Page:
Ingrid Goes West: My Story, by David Bax
Matt Spicer’s Ingrid Goes West makes a promise with its title that it fulfills with its location photography; namely, to skewer a certain regional subtype of people who inhabit the liminal space between West Los Angeles and Coachella. From Abbot Kinney Boulevard to Joshua Tree (with a detour to North Hollywood for drinks at Tonga Hut), Spicer finds plenty of hyper-specific references to roll into his takedown of sunny vapidity. Still, it would be misleading to stop at calling Ingrid Goes West an L.A. movie. It addresses larger, more dominant elements of our social and cultural moment. If only it knew what it wanted to say about them.
Aubrey Plaza turns in an outlandishly comic yet painfully human performance as Ingrid, a young woman whose obsession with a minor Instagram celebrity named Taylor (Elizabeth Olsen) drives Ingrid to move across the country to better know Taylor and her lifestyle. Once she’s ingratiated herself into the lives of Taylor and her husband (Wyatt Russell), Ingrid struggles to maintain the required impeccable nonchalance to stay in her girlcrush’s good graces while hiding the kind of creepy behavior that brought her to Los Angeles in the first place.
From “Netflix and chill” to avocado toast to vaping, this is a movie about the very moment in which it’s set, meaning about 12-18 months ago, given the realities of movie production. What’s important, though, is not the references but the way that the characters, Taylor in particular, make them. To Taylor, the paragon of the kind of affluent, neo-bohemian beautiful people Lana Del Rey sings songs about, self-documentation is not just reflexive but propagandistic as well. To this Angeleno and many like her, life consists of working very hard at making it look like you’ve got it easy. Her Instagram feed is full of seemingly tossed-off moments of taking pleasure in the small things that actually require multiple, micro-managed attempts to capture. Ingrid falls in love with this idea of Taylor and maintains it even as she gets to know her better. The joke here—one Ingrid is incapable of being in on—is that Taylor is thoroughly commonplace and uninteresting. There are enough people just like her in Los Angeles to sell out a Father John Misty concert at The Greek every night for a year.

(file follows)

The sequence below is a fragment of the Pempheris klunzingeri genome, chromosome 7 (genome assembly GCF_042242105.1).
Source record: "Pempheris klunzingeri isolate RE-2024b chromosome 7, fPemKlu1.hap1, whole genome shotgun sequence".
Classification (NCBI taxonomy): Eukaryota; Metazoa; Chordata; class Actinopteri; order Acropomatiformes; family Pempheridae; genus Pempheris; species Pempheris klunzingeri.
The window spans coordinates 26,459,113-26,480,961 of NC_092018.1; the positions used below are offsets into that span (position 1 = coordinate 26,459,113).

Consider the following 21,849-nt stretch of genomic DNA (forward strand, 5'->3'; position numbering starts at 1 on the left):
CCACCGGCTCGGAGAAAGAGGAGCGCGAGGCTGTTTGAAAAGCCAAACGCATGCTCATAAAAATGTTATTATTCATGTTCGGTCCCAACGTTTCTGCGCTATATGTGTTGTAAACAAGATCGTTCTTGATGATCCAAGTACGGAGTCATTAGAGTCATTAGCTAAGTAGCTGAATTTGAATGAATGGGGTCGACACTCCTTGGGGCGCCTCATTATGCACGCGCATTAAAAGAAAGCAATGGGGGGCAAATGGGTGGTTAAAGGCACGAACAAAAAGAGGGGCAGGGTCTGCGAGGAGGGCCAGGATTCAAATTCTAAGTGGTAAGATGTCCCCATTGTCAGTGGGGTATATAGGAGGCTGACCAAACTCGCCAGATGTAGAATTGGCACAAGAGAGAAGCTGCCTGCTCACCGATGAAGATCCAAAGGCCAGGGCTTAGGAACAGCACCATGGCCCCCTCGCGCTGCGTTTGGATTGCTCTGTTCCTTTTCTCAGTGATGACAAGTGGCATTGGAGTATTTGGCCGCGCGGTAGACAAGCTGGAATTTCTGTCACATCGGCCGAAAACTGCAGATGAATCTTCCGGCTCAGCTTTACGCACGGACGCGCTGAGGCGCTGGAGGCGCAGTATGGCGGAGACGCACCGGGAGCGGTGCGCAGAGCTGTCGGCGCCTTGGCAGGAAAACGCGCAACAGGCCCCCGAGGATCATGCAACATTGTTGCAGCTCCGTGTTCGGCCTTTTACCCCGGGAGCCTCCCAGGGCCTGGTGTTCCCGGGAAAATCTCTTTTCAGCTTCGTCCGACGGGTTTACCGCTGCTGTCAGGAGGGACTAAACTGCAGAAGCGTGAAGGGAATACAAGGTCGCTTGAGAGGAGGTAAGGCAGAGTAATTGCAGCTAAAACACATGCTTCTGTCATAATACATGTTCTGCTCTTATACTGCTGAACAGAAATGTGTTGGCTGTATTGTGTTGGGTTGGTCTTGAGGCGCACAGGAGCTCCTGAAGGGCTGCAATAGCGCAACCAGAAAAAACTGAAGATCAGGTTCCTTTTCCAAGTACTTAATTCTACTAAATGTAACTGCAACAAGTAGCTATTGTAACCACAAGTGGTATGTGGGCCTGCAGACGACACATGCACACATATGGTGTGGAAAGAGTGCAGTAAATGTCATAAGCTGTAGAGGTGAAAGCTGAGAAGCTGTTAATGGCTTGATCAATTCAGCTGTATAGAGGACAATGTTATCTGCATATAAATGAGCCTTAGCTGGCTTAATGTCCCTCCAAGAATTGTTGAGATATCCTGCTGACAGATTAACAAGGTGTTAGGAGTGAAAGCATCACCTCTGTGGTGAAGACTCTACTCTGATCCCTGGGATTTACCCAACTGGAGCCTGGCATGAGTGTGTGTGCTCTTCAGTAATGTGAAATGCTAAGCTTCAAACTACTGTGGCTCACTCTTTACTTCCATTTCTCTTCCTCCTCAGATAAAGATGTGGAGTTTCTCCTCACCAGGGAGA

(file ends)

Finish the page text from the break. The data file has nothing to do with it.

Spicer is at his best when pointing out the ways in which people like Taylor and especially people like Ingrid are reaching towards something while pulling themselves away from it at the same time. The things they latch onto (Instagram likes, getting their names on VIP lists) in order to fill their own voids only end up widening them as more meaningful things like friendship lay unclaimed on the ground right in front of them.
Of course, Ingrid’s problems run even deeper. What starts out as a parasocial relationship—a common occurrence in the social media age in which one person commits their time, thought and energy to another person who has no idea the first person exists—almost immediately blooms into full blown stalking. Plaza excels at this transition from societal ill to true mental illness, making Ingrid heartbreakingly sympathetic even as she is infuriating and ridiculous.
It’s Spicer, though, who finally drops the ball. In its final moments, Ingrid Goes West betrays its protagonist by crossing a line into all-out satire. By going so far to establish Ingrid as truly unwell and then doubling back and turning her pain into a joke, Spicer dismantles most of his previous effort along with that of his cast and collaborators. It shows a lack of one trait Ingrid herself has in abundance: Dedication.